Sean Smith remembers the first time he laid eyes on it.
He was 10 years old, out with the family for a Sunday afternoon supper. He glanced to the back of the restaurant where eight high-school boys were in a macho free-for-all to finish their burgers.
When he glanced back 20 minutes later, most of them either had their heads resting on the table or were sulking down at their leftover portions. Two of them had finished.
It was the same restaurant that, years later, Santa Fe High School and future New York Giants defensive lineman Linval Joseph would come to after practices twice a week to order the same burger. There were stories that he used the surplus of free T-shirts as sweat rags.
Flash forward to now. Smith’s a 20-year-old on the far side of an AA degree at Santa Fe College, and he’s decided the Navy’s going to be his next path.
On Tuesday, while most students will be strutting in the tropical sand over Spring Break, he’ll be boarding a plane at Jacksonville International Airport on a one-way flight to start basic training in Michigan.
What do you get your best bud who’s going away to serve for months on end?
Copious amounts of ground beef.
Midway down sleepy old Main Street in Alachua in a century-old brick building, cooks at Conestogas restaurant serve what’s known as the Main Street Monster Burger.
It’s three, inch-thick beef patties, a 48-ounce hunk of heart attack, with some lettuce, tomato, onion and a ridiculous heap of thick-cut steak fries getting in the way. If any restaurant in the 50 states can make a bigger one, Conestogas will see their ante and raise it.
The burger has its own page in the menu, and if you polish off the whole thing you get a T-shirt and a slice of Key lime pie.
Yes, you have to eat all of it.
The restaurant’s main dining hall sits between two walls of exposed brick. Clusters of horseshoes, banjos, rusty washboards and old-world chotchkies cling to the walls.
As he walks in, Smith walks past the hostess, offering a friendly wave. She used to sit in the front row of his 10th-grade algebra class. He takes a seat.
Dixie, a middle-aged waitress who peppers her speech with “hun” and “y’all,” comes over to the table and takes the order. Sean lays it on her. She stops scribbling on her pad.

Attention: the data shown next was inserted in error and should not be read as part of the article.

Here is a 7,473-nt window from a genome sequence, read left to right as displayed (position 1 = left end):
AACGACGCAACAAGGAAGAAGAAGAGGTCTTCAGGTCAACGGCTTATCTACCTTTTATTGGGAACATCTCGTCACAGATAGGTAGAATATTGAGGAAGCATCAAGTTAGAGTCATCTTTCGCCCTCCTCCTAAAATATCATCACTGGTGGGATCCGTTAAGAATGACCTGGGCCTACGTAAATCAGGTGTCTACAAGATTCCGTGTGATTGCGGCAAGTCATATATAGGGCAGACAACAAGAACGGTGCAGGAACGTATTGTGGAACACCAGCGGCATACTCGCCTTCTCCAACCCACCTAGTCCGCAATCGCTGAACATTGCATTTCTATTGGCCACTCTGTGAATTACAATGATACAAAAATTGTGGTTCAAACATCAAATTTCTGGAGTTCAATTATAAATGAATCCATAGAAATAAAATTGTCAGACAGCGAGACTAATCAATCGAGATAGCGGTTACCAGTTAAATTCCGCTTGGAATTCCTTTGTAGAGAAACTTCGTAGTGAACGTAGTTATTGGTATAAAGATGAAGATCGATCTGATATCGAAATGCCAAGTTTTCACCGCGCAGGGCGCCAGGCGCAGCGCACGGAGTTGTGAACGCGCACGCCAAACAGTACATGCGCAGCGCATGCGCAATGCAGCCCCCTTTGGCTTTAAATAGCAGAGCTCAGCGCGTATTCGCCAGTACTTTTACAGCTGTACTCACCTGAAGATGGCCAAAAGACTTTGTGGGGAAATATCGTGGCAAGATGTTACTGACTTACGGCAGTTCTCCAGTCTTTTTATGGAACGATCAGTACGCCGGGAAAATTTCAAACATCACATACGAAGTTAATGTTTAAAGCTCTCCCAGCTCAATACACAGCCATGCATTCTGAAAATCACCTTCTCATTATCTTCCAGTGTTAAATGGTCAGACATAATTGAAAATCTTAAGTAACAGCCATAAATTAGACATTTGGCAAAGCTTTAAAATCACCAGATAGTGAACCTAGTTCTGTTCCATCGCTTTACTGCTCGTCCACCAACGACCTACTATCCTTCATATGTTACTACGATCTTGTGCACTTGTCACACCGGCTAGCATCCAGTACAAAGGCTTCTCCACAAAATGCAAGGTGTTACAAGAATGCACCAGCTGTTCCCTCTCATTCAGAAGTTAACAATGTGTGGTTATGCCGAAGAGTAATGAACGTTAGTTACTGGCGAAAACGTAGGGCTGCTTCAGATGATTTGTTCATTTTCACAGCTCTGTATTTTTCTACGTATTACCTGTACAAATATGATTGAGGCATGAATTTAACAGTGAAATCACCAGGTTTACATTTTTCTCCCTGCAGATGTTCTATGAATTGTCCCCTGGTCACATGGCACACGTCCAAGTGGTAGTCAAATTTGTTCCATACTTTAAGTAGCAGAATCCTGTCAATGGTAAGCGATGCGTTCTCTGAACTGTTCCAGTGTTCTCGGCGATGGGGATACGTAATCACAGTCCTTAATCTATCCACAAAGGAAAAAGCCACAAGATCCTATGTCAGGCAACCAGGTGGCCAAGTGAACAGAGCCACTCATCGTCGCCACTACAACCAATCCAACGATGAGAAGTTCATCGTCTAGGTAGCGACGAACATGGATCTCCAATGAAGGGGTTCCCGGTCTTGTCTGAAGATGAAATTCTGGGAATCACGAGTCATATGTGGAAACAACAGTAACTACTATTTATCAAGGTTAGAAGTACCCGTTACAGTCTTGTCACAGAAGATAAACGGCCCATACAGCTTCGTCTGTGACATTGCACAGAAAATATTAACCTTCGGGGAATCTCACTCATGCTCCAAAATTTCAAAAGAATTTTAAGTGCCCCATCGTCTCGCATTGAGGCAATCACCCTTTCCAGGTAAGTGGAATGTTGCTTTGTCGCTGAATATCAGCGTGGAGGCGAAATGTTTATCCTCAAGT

“Now ya gotta eat all of that to get the T-shirt,” she said.
Oh he knows.
As she walks back to the kitchen, Sean scans over the menu, processing what he’s about to throw into his face.
“Forty-eight ounces,” he sighed. “Jesus Christ.”
Twenty minutes later, Dixie returns. She has Sean’s meal. The tractor wheel-size patties teeter on the plate. Her wrist is buckling at the sheer weight.
“Oh my God, my wrist is about to break,” she said.
Two businessmen at a nearby table break their discussion to lean in for comment.
“Are you going to eat that thing?” one of them asks.
Sean begins mapping out his strategy.
First, he’s going to make a regular-sized hamburger out of one of the patties. Then he’ll take a fork and knife to the other two. The steak fries will come later. His burger comes medium well. It’s better, he reasons, to cook out the water weight.
He digs in. About half way through, the bottom bun disintegrates from the grease. He flips it over and keeps eating.
Nervous about going into basic training in six days?
“No, I know it’s something I can do,” he says between bites then points down at the burger. “This I’m worried about.”
Dixie comes in to check on him.
“How is it?” she asks.
He gets back to work. Only two more cheese-slathered patties to go. And the fries.
By this time, he’s slowing down. His bites are still the size of golf balls, but it takes 10 or 12 seconds to swallow.
The pressure is building up in his stomach. Then, he looks up.
“Wait,” he says. “I’m farting. That’s good.”
Ten minutes later, Dixie comes around again.
“How ya doin?” she asks, reaching out to rub his shoulder.
“Ugggh,” comes the reply.
“Under the Bridge” by Red Hot Chili Peppers plays over the stereo in the background — the one that goes “I don’t ever wanna feel like I did that day.”
Two patty halves, the rest of the fries and a pile of debris still lay on his plate. He throws off the napkin and sticks his utensils into the pile of meat like a railroad spike. He hands over the keys.
This might be the first brick to crumble in his wall of stubbornness. Basic training will probably take care of the rest.
Back in the car, he scoots back the passenger’s seat and belches.
The Navy’s in for a real treat.